Diffraction

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  • Light and its nature have caused a lot of ink to flow during these last decades. Its dual behavior is partly explained by (1)Double-slit experiment of Thomas Young - who represents the photon’s motion as a wave - and also by (2)the Photoelectric effect in which the photon is considered as a particle. A Revolution: SALEH THEORY solves this ambiguity and this difficulty presenting a three-dimensional trajectory for the photon's motion and a new formula to calculate its energy. More information on : https://youtu.be/mLtpARXuMbM https://www.slideshare.net/SalehTheory/saleh-theory?qid=e7da2b84-6d5e-409d-8b12-cae0f58a825b&v=&b=&from_search=1
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Diffraction

  1. 1. Diffraction
  2. 2. Diffraction <ul><li>When waves encounter obstacles, the bending of waves around the edges of an obstacle is called “DIFFRACTION”. </li></ul>
  3. 3. DIFFRACTION S S A B FIG 1.1
  4. 4. <ul><li>Here we have a source s emitting waves having plane wavefronts. </li></ul><ul><li>As the wavefronts pass through the slit ab,they are diffracted and are able to reach even those regions behind ab which they would be unable to reach had the rays not bended. </li></ul><ul><li>One more thing to be noted here is that the shape of the wavefronts change as they pass through the slit. </li></ul><ul><li>The reason for this bending can be explained with the help of huygens principle. </li></ul>
  5. 6. Diffraction by single slit,& its pattern.
  6. 7. <ul><li>Huygen’s principle :-each particle lying on any wavefront acts as an independent secondary source and emits from itself secondary spherical waves.After a very small time interval, the surface tangential to all these spherical wavelets,gives the position and shape of the new wavefront. </li></ul><ul><li>It will be more clear from the following example of plane wavefronts. </li></ul><ul><li>Let p1,p2,p3,…pn be points very close to each other and equidistant from each other on the plane incident wavefront. </li></ul>
  7. 8. <ul><li>To obtain the new wavefront we consider p1,p2,..Pn as independent sources and circular arcs with same radius from each of these points. </li></ul><ul><li>Now the plane a’ tangential to all these imaginary surfaces gives the new wavefront. </li></ul><ul><li>We move on to using huygen’s principle for explanation of diffraction. </li></ul><ul><li>Consider figure 1.1 </li></ul>A A’ P1 P2 P3 P4 PN
  8. 9. <ul><li>The dimensions of the slit are finite.As a result,applying huygen’s principle we can say that the new wavefront obtained will be something like the surface shown in figure. </li></ul>
  9. 10. Types of diffraction <ul><li>There are two types of diffraction. </li></ul><ul><li>1)Fresnal diffraction </li></ul><ul><li>2)fraunhoffer diffraction </li></ul>
  10. 11. Fresnel diffraction Fraunhofer diffraction S S
  11. 12. <ul><li>FRESNAL DIFFRACTION </li></ul><ul><li>When the distance between the slit ab and source of light s as well as between slit ab and the screen is finite, the diffraction is called Fresnal diffraction. </li></ul><ul><li>In Fresnal diffraction the waves are either spherical or cylindrical. </li></ul>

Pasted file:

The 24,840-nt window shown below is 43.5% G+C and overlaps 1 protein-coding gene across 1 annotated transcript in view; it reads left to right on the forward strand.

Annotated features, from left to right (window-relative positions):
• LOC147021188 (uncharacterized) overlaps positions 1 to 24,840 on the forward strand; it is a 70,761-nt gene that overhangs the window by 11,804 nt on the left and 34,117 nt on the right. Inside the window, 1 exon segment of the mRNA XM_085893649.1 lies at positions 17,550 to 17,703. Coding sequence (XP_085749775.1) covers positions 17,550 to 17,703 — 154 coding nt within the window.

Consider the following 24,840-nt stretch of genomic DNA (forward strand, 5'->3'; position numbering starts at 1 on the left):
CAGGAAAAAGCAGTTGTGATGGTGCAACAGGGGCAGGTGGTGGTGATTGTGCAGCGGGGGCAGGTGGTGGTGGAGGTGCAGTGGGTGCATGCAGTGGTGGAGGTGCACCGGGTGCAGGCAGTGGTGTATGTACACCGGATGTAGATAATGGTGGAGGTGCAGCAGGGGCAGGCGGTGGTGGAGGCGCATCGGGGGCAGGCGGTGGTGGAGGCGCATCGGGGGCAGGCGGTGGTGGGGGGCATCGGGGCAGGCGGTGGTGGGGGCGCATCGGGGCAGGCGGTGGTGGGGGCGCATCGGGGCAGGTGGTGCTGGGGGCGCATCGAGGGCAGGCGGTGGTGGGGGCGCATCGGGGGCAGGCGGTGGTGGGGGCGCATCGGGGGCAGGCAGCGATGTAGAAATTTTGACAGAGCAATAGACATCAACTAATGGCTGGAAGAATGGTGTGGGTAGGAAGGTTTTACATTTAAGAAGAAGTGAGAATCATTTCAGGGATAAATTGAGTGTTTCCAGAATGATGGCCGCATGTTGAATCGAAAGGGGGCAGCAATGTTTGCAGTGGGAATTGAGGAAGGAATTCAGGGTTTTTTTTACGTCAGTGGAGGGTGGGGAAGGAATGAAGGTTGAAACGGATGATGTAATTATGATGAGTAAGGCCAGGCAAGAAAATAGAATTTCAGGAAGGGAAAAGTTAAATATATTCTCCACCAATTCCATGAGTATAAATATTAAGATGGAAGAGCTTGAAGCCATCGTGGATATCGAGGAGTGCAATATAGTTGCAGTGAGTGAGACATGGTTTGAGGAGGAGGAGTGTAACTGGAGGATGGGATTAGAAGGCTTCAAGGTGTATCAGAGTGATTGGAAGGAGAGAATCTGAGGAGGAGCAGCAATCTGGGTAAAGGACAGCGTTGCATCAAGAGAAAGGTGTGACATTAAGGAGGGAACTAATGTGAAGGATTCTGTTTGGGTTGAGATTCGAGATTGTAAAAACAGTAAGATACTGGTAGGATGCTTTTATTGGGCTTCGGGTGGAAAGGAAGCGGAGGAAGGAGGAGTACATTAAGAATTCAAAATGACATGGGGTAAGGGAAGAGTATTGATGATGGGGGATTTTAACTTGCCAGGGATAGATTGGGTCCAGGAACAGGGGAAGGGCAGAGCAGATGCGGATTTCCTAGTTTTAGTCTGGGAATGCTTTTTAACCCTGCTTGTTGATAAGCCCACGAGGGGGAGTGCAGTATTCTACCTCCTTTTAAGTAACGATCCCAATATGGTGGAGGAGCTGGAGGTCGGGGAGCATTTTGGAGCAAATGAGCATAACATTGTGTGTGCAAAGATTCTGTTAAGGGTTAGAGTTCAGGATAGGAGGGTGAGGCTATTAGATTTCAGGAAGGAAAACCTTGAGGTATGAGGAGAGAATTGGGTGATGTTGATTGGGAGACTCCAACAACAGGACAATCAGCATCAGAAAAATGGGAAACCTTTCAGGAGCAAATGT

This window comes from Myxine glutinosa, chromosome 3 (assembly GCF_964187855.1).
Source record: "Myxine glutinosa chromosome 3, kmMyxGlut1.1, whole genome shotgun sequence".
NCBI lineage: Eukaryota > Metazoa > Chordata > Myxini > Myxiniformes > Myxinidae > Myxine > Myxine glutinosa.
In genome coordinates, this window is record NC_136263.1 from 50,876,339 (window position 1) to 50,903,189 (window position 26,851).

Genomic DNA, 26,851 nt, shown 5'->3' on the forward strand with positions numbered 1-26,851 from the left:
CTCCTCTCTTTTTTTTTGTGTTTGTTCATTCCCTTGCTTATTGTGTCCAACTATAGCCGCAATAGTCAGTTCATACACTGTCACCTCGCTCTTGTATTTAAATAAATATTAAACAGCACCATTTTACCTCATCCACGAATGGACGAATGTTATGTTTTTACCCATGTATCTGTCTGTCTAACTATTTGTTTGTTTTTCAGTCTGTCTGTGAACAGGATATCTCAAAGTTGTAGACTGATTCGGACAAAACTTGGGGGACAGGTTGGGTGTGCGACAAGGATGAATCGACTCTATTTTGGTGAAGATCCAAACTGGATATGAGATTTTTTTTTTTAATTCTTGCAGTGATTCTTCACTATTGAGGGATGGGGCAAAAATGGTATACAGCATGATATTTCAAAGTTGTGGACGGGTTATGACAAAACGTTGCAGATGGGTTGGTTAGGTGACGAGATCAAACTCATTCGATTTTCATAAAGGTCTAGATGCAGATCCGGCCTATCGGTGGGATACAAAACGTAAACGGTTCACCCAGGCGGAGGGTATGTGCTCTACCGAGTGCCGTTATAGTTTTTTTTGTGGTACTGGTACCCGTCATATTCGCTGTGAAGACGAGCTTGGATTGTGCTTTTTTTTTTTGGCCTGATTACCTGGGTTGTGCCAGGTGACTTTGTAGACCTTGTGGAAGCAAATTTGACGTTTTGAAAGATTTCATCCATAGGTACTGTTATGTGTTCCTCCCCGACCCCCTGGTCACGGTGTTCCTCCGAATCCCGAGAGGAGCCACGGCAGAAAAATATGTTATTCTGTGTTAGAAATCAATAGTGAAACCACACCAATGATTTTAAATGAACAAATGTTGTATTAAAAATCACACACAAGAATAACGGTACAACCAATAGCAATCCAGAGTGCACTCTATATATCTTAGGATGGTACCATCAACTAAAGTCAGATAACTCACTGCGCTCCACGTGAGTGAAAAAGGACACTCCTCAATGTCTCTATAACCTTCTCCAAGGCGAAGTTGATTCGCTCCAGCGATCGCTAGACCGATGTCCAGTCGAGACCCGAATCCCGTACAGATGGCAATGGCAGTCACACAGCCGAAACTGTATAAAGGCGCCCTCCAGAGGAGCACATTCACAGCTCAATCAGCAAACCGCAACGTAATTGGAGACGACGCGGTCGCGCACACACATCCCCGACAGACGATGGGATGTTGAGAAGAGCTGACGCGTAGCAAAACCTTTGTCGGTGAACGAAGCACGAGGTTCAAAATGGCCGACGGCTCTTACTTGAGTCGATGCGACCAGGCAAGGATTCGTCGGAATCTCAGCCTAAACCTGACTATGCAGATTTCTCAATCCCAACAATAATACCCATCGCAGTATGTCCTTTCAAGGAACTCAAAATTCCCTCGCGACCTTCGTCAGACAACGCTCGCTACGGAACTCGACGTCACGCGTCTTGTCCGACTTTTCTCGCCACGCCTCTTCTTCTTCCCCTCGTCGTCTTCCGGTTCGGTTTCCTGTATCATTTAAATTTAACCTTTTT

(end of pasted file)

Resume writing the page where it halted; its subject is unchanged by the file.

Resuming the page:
12. 13. <ul><li>FRAUNHOFER DIFFRACTION </li></ul><ul><li>If light incident on slit ab is coming from infinite distance, the distance between obstacle a and screen c is infinite, the diffraction is called Fraunhofer diffraction. </li></ul><ul><li>In Fraunhofer diffraction the incident waves should have plane wavefronts. </li></ul>
  13. 14. X-Ray Diffraction <ul><li>X-rays have wavelengths comparable to atomic sizes and spacings, about 10 –10 m </li></ul><ul><li>Crystals and molecules reflect X-rays in specific patterns depending on their structures </li></ul>X-ray diffraction pattern of myoglobin
  14. 15. Interaction of X-Rays with Atoms <ul><li>Involves the electrons, primarily </li></ul>
  15. 16. Bragg Diffraction
  16. 17. Bragg’s Law <ul><li>W. H. Bragg and W. L. Bragg, 1913 (Nobel 1915) </li></ul><ul><li>Condition for constructive interference: </li></ul><ul><li>Diffraction from different sets of planes in the crystal gives a picture of the overall structure </li></ul>
  17. 18. Single Slit Diffraction <ul><li>We have seen how we can get an interference pattern when there are two slits. We will also get an interference pattern with a single slit provided it’s size is approximately  (neither too small nor too large) </li></ul>Light
  18. 19. <ul><li>To understand single slit diffraction, we must consider each point along the slit (of width a ) to be a point source of light. There will be a path difference between light leaving the top of the slit and the light leaving the middle. This path difference will yield an interference pattern. </li></ul><ul><li>Path difference of rays to P from top and bottom edge of slit </li></ul><ul><li> L = a sin   destructive if  L = m  , m=1,2,… </li></ul>Light P  (a/2) sin 
  19. 20. Single Slit Diffraction Notice that central maximum is twice as wide as secondary maxima Sin  = m  / W, Destructive Dark Fringes on screen y = L tan  L (m  W  Maxima occur for y= 0 and, y  L (m  1/2)(  W  m=1 m=  1 L

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